TOPICS : Challenges of the post-poll era
CA polls are over, so are the initial reactions of euphoria or sorrow. With the dust settling, politicians are eyeing for maximum gain. As ever, they cannot see much beyond power and are little concerned about the serious challenges the country faces. Naive and power-hungry politicians are unable to foresee the inevitable challenges or to envisage the possible dangers that lie ahead.
Despite Maoists’ unexpected victory, verdict of the polls is fragmented. No single party can have its one-upmanship. The assembly is truly pluralistic and representative. No force, however big, can fully deny or defeat other force(s), both within the House and outside. Consensus or 2/3rd majority is essential to pass the constitution as well as to make and change governments. But, cohabitation skills, the number one pre-requisite both to write a constitution and to run a government, seems to be in short supply.
All parties will also face powerful pressures from their constituencies not to compromise on bottom-lines. This will create deadlocks. Tactics like demonstrations, sit-ins, chakka-jams and even blockade will be intensified to put pressure on the House. Lawlessness and anarchy will escalate, political instability may be prolonged. Behind- the- door manoeuvrings will take precedence over formal proceedings of the House, like in the days of Mahakali treaty.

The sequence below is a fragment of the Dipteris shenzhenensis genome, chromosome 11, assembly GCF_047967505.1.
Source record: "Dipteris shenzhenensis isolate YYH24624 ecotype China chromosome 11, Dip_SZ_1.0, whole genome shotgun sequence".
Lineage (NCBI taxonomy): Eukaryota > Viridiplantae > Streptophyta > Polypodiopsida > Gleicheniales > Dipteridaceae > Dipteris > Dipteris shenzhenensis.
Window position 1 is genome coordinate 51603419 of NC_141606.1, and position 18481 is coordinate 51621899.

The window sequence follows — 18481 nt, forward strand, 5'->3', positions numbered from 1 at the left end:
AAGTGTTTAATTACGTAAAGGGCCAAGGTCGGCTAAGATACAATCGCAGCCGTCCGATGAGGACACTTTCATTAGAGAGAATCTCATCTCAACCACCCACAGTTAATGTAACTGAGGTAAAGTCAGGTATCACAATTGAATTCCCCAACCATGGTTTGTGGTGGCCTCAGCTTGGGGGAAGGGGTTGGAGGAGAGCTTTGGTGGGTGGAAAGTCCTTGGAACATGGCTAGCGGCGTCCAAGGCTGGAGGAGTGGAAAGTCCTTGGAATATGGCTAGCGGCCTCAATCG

This will erode credibility of the House and also cause delay in drafting the constitution. Radical and adventurous experiments of Maoists, decline of NC and UML and emergence of strong regionalism and ethnic politics may result in a loss of direction. The size and composition of the 601-strong assembly is inviting problems. How will a jumbo House divided among four big and 20 small parties draft a constitution that requires utmost flexibility on everyone’s part? In success stories like India or South Africa, there were liberal and selfless leaders like Gandhi, Nehru and Mandela, who had vision, understanding and command.
In the past political forces advocated for an ethnically structured federal system. They did so to weaken the establishment and to win support from ethnic groups. Now, the parties are trapped in the web of their own promises. The ground reality of this country is that no geographical area has majority of any single ethnic group to make ethnic states possible. Because of the one-sided deliberation, any discussion on the (de)merits of ethnic federalism is bound to invite a backlash.
Also, there is a danger of another rebellion as gaps emerge between promises and performance of politicians. Corruption and greed apart, inability to fulfil these promises will be counterproductive. If recent history is anything to go by, the usual ills of a made-in-Nepal coalition — which this time will last longer — is sure to anger people. The familiar cycle of intra and inter-party clashes, misrule and misuse of state coffers, preference for self and party interests, corruption and bhagbandas, will only add to the annoyance of the people.